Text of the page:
Saturday, October 27, 2018

Splendid Messiaen at Old First Concerts

1930 photograph of Olivier Messiaen (by Studio Harcourt, from Wikimedia Commons, public domain)

Last night at Old First Presbyterian Church, the Old First Concerts series presented a program of the music of Olivier Messiaen. The program was prepared and executed by the members of the Vinifera Trio: violinist Rachel Patrick, clarinetist Matthew Boyles, and pianist Ian Scarfe. They were joined by guest artist James Jaffe on cello to perform Messiaen’s “Quatuor pour la fin du temps” (quartet for the end of time).

By now it is well known that Messiaen composed this piece during the Second World War while he was held by the Nazis as a prisoner of war at Stalag VIII-A in Görlitz (now in Poland and called Zgorzelec). A fellow prisoner was clarinetist Henri Akoka, and Messiaen began to sketch music for him to play. They were subsequently joined by violinist Jean le Boulaire and cellist Étienne Pasquier. Prison guard Carl-Albert Brüll supported the project, even providing Messiaen with a quiet place to work; and the resulting composition received its first performance (with Messiaen on piano) to an audience of prisoners and guards on January 15, 1941. (There is an interesting coincidence that, last night, this music was being played at the same time that the San Francisco Symphony was playing Kevin Puts’ “Silent Night Elegy,” an instrumental reflection on music from his opera about the 1914 Christmas Truce during the First World War.)

The music itself is an eight-movement reflection on Messiaen’s highly personal approach to Christian mysticism. Indeed, those reflections were so intense that, when the score was eventually published, it was accompanied by an extended preface, reproducing the text from the Book of Revelation that inspired the title and then discussing the narrative contribution of each movement to an overall interpretation of that text. Excerpts from that preface were provided in the program book, but Scarfe came up with the ingenious idea of projecting more extended passages on a screen above the performers. This allowed a synthesis of both musical and verbal thoughts that could be experienced without burying one’s head in the program sheet.

Scarfe is no stranger to Messiaen’s quartet. I first experienced his encounter with the piece in December of 2010, when he was one of four students at the San Francisco Conservatory of Music (SFCM) that had prepared the piece for an end-of-term String and Piano Chamber Music (SFCM) student concert. The work subsequently found its way into the repertoire of Nonsemble 6, a sextet of SFCM students assembled to prepare a performance of Arnold Schoenberg’s Pierrot Lunaire. Scarfe could not be better informed about playing Messiaen, and his command of background knowledge is equally proficient. Last night he was able to present both sides of that coin, and the result was a perceptive augmentation of a thoroughly disciplined and knowledgeable account of the music itself with insights into the composer’s often mystical visions behind that music.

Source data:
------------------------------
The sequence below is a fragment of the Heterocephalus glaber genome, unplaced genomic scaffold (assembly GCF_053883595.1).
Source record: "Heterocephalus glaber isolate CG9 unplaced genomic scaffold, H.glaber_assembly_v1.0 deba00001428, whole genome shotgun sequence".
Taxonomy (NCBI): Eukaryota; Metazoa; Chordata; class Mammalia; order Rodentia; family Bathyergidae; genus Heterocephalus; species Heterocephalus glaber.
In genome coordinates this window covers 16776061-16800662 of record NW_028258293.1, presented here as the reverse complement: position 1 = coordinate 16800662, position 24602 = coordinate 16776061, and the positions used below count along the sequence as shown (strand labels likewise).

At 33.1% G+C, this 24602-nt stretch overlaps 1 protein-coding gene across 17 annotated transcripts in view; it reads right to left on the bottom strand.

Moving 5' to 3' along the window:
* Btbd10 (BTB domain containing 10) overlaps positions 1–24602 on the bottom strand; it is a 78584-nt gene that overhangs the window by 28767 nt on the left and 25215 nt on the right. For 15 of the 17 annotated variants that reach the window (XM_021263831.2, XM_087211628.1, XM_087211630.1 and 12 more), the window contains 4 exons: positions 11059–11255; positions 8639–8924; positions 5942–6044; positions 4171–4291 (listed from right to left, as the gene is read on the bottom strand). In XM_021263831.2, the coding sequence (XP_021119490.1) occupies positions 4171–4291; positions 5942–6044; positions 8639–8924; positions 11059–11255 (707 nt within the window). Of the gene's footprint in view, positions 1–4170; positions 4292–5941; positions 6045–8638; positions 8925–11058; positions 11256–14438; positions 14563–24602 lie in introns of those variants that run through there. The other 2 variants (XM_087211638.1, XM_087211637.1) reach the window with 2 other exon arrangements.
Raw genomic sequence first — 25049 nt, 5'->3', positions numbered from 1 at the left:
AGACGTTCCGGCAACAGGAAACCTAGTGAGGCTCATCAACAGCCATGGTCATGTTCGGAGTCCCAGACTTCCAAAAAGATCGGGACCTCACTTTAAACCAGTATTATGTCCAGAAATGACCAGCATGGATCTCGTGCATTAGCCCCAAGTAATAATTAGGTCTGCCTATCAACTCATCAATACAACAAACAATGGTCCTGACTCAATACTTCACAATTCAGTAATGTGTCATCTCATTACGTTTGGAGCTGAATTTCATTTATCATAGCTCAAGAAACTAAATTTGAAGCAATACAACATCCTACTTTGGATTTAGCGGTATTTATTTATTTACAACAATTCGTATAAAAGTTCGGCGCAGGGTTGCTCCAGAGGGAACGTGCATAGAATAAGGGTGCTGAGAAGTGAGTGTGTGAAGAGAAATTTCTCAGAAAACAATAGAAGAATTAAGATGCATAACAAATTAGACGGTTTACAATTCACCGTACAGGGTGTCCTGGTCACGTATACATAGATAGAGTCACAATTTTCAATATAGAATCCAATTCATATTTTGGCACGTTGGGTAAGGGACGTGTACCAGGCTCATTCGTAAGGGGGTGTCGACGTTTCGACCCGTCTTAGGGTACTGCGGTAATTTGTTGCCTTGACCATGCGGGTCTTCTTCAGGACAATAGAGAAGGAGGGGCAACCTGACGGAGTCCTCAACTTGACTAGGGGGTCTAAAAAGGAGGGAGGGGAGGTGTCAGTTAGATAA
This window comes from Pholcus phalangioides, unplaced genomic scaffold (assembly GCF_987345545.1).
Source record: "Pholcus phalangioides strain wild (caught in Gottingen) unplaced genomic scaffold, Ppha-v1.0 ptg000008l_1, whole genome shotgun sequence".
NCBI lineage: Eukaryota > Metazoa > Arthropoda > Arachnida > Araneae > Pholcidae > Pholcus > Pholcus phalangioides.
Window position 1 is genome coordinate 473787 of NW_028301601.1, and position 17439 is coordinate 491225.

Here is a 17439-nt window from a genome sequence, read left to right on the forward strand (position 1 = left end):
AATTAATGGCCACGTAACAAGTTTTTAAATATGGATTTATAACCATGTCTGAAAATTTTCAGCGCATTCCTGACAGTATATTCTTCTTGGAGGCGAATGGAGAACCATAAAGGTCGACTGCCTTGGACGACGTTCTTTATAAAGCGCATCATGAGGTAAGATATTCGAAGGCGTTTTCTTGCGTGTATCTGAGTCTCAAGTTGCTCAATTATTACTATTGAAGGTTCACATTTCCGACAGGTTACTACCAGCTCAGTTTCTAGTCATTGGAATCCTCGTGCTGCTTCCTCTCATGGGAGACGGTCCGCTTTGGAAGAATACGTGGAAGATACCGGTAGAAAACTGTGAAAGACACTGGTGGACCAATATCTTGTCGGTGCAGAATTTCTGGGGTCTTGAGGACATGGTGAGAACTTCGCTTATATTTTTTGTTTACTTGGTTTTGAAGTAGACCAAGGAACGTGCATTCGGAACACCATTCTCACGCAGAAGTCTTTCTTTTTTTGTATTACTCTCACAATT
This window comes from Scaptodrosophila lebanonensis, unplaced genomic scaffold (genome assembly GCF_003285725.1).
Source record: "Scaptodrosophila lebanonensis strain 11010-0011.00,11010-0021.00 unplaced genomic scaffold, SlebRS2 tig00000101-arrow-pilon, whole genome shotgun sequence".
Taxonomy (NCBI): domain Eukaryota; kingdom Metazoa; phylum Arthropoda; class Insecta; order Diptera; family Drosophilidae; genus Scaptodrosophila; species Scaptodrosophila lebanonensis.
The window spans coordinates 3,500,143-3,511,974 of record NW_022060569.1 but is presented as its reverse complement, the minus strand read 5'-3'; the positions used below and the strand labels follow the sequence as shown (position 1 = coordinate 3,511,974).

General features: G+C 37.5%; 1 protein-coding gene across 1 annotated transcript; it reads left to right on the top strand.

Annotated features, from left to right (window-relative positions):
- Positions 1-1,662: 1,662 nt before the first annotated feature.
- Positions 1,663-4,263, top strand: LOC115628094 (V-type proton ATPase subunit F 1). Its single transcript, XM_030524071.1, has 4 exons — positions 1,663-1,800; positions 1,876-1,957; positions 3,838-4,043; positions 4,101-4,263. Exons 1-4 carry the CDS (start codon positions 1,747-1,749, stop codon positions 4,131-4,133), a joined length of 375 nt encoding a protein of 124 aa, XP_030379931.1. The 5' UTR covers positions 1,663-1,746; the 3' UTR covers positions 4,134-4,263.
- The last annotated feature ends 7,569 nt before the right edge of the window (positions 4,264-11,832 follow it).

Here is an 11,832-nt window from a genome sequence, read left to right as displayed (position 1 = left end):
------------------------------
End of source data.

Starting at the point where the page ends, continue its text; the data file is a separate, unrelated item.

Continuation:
Indeed, Scarfe used his projection equipment even more extensively. Before any music was played, he presented subtitled video clips of Messiaen discussing his own work. Particular attention was paid to his interest in birdsong. One could listen to Messiaen offer vocal imitations of the sounds of birds he had encountered, followed by his wife, Yvonne Loriod, demonstrating how Messiaen had translated his vocalizations into piano music. Because birds figure significantly in the quartet score, this amounted to yet another way for listeners to be better aware of what Messiaen was doing as he created this music.

Between the video introduction and the quartet itself, Scarfe played the first movement of a cycle of solo piano compositions that Messiaen entitled Vingt Regards sur l'enfant-Jésus (twenty contemplations on the infant Jesus). The title of the first movement is “Regard de Père” (contemplation of the Father); and it is based on a progression of five chords that constitutes the “God theme,” which pervades the entire cycle. This music was serenely meditative, preparing the attentive listener for the much richer encounter with the sonorities of the quartet that followed.

Messiaen’s “God theme” (transcribed by Gregory of nyssa, from Wikimedia Commons, licensed under the Creative Commons Attribution-Share Alike 3.0 Unported license)

One could not have come up with a better way to introduce Messiaen’s music to those encountering him for the first time while, at the same time, enriching the perspective of those more familiar with the repertoire.

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